When I heard the Boy Scouts of America were discontnuing the rank of Lion I cried. I joined the Cub Scouts when I was eight. I was a third grader at North Oceanside Elementary School in Mrs. Butler's class.
By that time, the girls were already in their second year of Girl Scouts, as they started Brownies in the second grade. Cub Scouts began one year later. My school didn't have Cub Scouts at the time. There were some older students who belonged to packs (Cub Scouts don't have troops, they have packs) sponsored by service organizations and churches.
We were then attending the First Methodist Church in Oceanside with a neighbor driving us there every Sunday morning. They didn't have a pack.
A woman we knew from church, Claudia Joslyn (whose son Michael was in my class), wanted to start a new pack and be a Den Mother at North Oceanside School. And so it started, meeting in the Joslyn home, about a block from school, in September 1965. We met Tuesday at 4:00 and finished about 5:45. The entire pack was made up of Den 1. That was Pack 710 of Oceanside, California.
Dues were ten cents a week. Once we passed the requirements to be a Bobcat (the first rank) we could wear a uniform. If a Cub Scout came to a meeting without a uniform, there was a fifteen cent fine. You never saw a Cub Scout from Pack 710 wearing jeans with his uniform. Everything had to be official. Mrs. Joslyn and some of the other mothers knew where to get second hand uniforms for a dime or a quarter at the Salvation Army or the Goodwill.
We made crafts. We went on field trips to local cultural, historical, and natural sites. On Saturdays we had activities with our fathers. These were usually barbecues or softball games. (My dad hated sports.)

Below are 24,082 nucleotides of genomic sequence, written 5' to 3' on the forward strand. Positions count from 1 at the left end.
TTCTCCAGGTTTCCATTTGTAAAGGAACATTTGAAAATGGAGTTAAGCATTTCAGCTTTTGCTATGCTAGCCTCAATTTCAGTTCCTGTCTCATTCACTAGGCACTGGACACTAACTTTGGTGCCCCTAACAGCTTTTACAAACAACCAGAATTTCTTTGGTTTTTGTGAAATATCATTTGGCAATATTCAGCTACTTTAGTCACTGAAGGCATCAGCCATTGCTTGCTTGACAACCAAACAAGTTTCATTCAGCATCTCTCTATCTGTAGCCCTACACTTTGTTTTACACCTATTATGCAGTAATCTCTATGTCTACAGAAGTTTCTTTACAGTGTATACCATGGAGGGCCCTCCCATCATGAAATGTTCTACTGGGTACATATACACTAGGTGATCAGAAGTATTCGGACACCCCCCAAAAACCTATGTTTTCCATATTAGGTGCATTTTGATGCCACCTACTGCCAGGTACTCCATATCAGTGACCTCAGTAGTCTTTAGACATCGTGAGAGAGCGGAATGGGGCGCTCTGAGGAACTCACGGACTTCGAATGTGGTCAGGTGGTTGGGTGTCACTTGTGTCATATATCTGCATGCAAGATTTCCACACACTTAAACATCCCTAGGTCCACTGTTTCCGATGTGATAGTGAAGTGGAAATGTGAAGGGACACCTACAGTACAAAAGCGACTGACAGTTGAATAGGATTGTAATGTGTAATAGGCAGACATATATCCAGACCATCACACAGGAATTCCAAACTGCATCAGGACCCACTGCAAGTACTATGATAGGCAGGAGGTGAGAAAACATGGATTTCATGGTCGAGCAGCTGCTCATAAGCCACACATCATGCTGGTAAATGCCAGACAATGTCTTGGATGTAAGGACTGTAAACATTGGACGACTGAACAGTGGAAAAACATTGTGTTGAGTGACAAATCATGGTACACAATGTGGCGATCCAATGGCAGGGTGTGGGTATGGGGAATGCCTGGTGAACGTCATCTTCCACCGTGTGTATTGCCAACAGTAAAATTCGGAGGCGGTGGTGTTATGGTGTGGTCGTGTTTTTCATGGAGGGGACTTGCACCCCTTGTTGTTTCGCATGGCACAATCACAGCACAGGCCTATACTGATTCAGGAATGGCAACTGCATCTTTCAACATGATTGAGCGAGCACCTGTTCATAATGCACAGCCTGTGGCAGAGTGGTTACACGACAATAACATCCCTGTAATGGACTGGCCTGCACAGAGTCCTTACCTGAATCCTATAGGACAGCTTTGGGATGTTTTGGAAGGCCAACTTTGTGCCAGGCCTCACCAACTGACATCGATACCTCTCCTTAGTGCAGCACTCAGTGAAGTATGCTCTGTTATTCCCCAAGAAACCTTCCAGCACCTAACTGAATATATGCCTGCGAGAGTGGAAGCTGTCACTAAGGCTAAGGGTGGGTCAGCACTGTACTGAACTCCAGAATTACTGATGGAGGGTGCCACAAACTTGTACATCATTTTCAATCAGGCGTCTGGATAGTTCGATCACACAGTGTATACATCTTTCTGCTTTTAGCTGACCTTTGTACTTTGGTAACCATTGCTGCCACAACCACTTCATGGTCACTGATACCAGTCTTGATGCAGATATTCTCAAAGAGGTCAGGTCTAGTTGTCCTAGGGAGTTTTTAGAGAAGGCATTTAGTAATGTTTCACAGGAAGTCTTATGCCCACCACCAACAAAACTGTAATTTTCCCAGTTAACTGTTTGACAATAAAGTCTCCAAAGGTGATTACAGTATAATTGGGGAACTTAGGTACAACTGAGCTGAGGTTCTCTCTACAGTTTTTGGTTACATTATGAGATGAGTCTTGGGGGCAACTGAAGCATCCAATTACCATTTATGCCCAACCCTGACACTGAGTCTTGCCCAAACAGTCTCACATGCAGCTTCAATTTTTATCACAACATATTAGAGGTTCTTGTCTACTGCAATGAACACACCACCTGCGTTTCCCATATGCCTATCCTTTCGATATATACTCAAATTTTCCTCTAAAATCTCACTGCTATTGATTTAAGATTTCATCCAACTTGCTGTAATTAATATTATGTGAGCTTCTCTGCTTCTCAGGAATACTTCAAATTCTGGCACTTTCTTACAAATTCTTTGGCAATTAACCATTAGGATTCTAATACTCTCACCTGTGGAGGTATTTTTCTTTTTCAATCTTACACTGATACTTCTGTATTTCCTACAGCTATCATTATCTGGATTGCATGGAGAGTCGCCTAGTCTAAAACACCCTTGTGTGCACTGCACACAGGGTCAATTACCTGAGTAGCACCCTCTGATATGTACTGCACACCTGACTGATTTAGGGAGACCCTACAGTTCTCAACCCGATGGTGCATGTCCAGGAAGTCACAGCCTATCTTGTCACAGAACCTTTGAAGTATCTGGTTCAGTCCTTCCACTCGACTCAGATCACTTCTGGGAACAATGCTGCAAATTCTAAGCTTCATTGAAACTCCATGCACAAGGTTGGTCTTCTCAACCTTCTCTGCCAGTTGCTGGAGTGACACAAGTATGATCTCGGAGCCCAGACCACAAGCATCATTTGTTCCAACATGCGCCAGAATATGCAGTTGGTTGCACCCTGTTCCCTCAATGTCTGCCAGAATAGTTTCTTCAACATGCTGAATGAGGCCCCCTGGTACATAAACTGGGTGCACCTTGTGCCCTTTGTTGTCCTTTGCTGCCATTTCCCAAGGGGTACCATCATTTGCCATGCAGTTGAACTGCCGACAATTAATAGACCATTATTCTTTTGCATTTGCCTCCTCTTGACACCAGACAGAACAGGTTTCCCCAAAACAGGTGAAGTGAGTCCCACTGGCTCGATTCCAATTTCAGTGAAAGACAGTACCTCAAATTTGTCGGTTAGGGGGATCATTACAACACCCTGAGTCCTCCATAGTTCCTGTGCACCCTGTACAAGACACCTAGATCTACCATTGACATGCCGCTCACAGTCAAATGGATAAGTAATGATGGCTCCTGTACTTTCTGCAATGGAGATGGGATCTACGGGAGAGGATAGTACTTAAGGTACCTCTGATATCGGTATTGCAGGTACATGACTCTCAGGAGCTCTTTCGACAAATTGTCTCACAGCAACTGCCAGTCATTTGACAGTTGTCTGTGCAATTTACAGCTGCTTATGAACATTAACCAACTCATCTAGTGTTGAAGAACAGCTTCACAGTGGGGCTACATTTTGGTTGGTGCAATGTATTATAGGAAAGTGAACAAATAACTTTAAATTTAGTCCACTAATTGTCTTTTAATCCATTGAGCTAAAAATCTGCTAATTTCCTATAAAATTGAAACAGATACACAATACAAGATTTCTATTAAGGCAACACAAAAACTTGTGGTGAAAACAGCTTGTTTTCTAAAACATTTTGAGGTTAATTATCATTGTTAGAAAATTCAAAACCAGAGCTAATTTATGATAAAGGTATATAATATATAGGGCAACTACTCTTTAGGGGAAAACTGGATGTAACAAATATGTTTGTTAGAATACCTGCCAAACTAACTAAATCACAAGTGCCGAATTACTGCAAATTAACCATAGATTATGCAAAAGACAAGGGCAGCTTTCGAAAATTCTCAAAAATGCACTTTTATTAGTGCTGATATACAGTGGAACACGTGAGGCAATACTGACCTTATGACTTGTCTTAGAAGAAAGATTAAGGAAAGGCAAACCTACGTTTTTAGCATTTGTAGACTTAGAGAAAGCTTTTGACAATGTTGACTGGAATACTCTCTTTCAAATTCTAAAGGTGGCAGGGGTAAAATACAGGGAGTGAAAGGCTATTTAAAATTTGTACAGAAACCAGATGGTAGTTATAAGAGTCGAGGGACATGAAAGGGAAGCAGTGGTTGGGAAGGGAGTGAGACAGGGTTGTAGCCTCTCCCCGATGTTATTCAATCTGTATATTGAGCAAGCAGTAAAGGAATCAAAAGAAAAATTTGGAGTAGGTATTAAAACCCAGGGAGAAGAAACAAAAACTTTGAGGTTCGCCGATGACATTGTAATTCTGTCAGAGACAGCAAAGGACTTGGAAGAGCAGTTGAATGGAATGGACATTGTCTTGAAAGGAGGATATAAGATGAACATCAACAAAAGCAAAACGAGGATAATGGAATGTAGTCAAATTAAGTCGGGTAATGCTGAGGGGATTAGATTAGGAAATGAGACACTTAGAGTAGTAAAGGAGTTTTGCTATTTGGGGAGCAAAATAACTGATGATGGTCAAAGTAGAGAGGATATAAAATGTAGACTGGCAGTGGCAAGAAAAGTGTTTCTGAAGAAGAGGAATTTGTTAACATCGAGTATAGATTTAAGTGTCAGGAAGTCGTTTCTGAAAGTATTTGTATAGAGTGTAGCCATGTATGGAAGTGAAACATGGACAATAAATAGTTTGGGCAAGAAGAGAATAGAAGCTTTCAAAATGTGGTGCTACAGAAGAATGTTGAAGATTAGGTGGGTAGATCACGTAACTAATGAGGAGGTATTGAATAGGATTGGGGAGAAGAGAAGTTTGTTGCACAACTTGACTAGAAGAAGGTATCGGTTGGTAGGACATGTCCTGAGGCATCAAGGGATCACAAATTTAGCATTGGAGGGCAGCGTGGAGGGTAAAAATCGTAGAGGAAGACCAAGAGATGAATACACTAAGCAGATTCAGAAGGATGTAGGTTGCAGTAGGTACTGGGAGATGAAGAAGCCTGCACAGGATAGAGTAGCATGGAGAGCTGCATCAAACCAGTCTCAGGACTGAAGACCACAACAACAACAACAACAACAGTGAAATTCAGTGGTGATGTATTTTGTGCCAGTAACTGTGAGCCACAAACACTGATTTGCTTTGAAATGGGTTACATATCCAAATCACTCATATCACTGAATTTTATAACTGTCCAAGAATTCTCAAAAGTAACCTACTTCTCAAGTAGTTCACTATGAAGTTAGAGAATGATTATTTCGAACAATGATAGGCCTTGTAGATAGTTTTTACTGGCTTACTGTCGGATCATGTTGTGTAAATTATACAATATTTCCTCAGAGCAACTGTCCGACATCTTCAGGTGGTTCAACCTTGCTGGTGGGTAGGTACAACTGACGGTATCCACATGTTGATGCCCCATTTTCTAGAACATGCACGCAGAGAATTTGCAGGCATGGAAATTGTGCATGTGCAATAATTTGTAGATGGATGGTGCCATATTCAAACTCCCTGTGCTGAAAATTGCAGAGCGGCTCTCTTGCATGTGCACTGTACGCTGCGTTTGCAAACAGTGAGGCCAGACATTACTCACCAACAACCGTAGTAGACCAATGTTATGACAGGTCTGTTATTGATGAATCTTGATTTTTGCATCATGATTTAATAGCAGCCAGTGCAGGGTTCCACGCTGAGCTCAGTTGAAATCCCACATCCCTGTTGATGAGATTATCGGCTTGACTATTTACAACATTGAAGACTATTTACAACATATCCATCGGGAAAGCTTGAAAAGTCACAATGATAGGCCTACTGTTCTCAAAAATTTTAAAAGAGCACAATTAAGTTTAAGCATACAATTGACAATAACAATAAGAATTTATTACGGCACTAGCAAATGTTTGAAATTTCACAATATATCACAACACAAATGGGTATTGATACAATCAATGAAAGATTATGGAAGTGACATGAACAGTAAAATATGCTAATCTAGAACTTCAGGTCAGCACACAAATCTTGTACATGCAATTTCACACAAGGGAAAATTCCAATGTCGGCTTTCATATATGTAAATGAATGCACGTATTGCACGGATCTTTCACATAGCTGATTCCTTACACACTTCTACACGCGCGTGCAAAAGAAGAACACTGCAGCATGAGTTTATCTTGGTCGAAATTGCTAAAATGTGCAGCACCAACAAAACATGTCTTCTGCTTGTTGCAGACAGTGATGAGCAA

I passed the requirements for Wolf in record time. I earned one gold and three silver arrow elective points. Most of these were for cooking.
In May 1966 my family moved from Oceanside (near San Diego) to Colton (near San Bernardino). I joined Den 3 of Pack 48, sponsored by Ulysses S. Grant Elementary School, where I attended until the new Paul J. Rogers Elementary School was completed during the 1966-67 school year. Everyone in Den 3 made the transfer to the new school. Most of the members had family members who worked at the Blue Mountain Dairy (located not far from where I lived at the time on Cypress Avenue... I used to get cheap Popsicles there during summer).
My requirements for the Bear rank went well and I earned it quickly. Then we got some bad news: The rank of Lion was going out. So my pocket wouldn't look like the picture above, with the three ranks like that. Instead, it would look like the one below, with only two ranks. It was rather disappointing. Also, the secret meaning of Webelos, the pinnacle rank in Boy Scouts was going to be different, too. We learned that it meant, "Wolf, Bear, Lion, Scout," with some vowels added. The new meaning would be, "We'll Be Loyal Scouts." Actually, that made more sense.
When became ten years old, we wouldn't be in the same den anymore. There was a new Webelos Den. And there were no Den Mothers. Men were now in charge of the show. And now we would be Webelos Scouts, with our own variation of the Cub Scout uniform. And we got to earn neat activity badges. It ended up not being so disappointing.